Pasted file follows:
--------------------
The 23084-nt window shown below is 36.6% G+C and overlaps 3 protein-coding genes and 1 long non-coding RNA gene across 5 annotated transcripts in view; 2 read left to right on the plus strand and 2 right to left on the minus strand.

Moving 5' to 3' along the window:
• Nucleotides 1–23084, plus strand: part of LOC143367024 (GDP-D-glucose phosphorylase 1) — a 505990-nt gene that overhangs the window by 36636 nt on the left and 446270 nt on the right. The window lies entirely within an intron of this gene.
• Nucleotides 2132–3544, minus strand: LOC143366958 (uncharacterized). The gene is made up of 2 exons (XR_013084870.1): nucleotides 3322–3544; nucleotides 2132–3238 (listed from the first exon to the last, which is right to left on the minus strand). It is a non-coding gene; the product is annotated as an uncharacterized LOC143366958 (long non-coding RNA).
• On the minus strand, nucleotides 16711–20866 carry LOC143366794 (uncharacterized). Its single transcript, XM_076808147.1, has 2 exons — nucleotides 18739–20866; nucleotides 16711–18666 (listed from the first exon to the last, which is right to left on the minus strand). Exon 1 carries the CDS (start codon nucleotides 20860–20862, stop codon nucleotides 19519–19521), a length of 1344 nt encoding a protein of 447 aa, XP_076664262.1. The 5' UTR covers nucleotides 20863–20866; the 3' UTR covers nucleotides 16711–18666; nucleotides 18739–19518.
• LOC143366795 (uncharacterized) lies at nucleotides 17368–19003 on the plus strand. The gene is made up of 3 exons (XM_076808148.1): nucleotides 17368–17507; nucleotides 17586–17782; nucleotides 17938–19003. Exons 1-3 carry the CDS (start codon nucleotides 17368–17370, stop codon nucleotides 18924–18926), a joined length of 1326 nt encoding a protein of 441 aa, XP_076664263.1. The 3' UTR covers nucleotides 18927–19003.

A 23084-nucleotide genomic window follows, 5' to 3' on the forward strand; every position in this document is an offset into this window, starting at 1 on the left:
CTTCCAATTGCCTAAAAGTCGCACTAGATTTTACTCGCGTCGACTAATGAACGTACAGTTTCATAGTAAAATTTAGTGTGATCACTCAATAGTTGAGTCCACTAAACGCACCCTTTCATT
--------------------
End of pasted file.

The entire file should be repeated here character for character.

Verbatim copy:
The 23084-nt window shown below is 36.6% G+C and overlaps 3 protein-coding genes and 1 long non-coding RNA gene across 5 annotated transcripts in view; 2 read left to right on the plus strand and 2 right to left on the minus strand.

Moving 5' to 3' along the window:
• Nucleotides 1–23084, plus strand: part of LOC143367024 (GDP-D-glucose phosphorylase 1) — a 505990-nt gene that overhangs the window by 36636 nt on the left and 446270 nt on the right. The window lies entirely within an intron of this gene.
• Nucleotides 2132–3544, minus strand: LOC143366958 (uncharacterized). The gene is made up of 2 exons (XR_013084870.1): nucleotides 3322–3544; nucleotides 2132–3238 (listed from the first exon to the last, which is right to left on the minus strand). It is a non-coding gene; the product is annotated as an uncharacterized LOC143366958 (long non-coding RNA).
• On the minus strand, nucleotides 16711–20866 carry LOC143366794 (uncharacterized). Its single transcript, XM_076808147.1, has 2 exons — nucleotides 18739–20866; nucleotides 16711–18666 (listed from the first exon to the last, which is right to left on the minus strand). Exon 1 carries the CDS (start codon nucleotides 20860–20862, stop codon nucleotides 19519–19521), a length of 1344 nt encoding a protein of 447 aa, XP_076664262.1. The 5' UTR covers nucleotides 20863–20866; the 3' UTR covers nucleotides 16711–18666; nucleotides 18739–19518.
• LOC143366795 (uncharacterized) lies at nucleotides 17368–19003 on the plus strand. The gene is made up of 3 exons (XM_076808148.1): nucleotides 17368–17507; nucleotides 17586–17782; nucleotides 17938–19003. Exons 1-3 carry the CDS (start codon nucleotides 17368–17370, stop codon nucleotides 18924–18926), a joined length of 1326 nt encoding a protein of 441 aa, XP_076664263.1. The 3' UTR covers nucleotides 18927–19003.

A 23084-nucleotide genomic window follows, 5' to 3' on the forward strand; every position in this document is an offset into this window, starting at 1 on the left:
CTTCCAATTGCCTAAAAGTCGCACTAGATTTTACTCGCGTCGACTAATGAACGTACAGTTTCATAGTAAAATTTAGTGTGATCACTCAATAGTTGAGTCCACTAAACGCACCCTTTCATT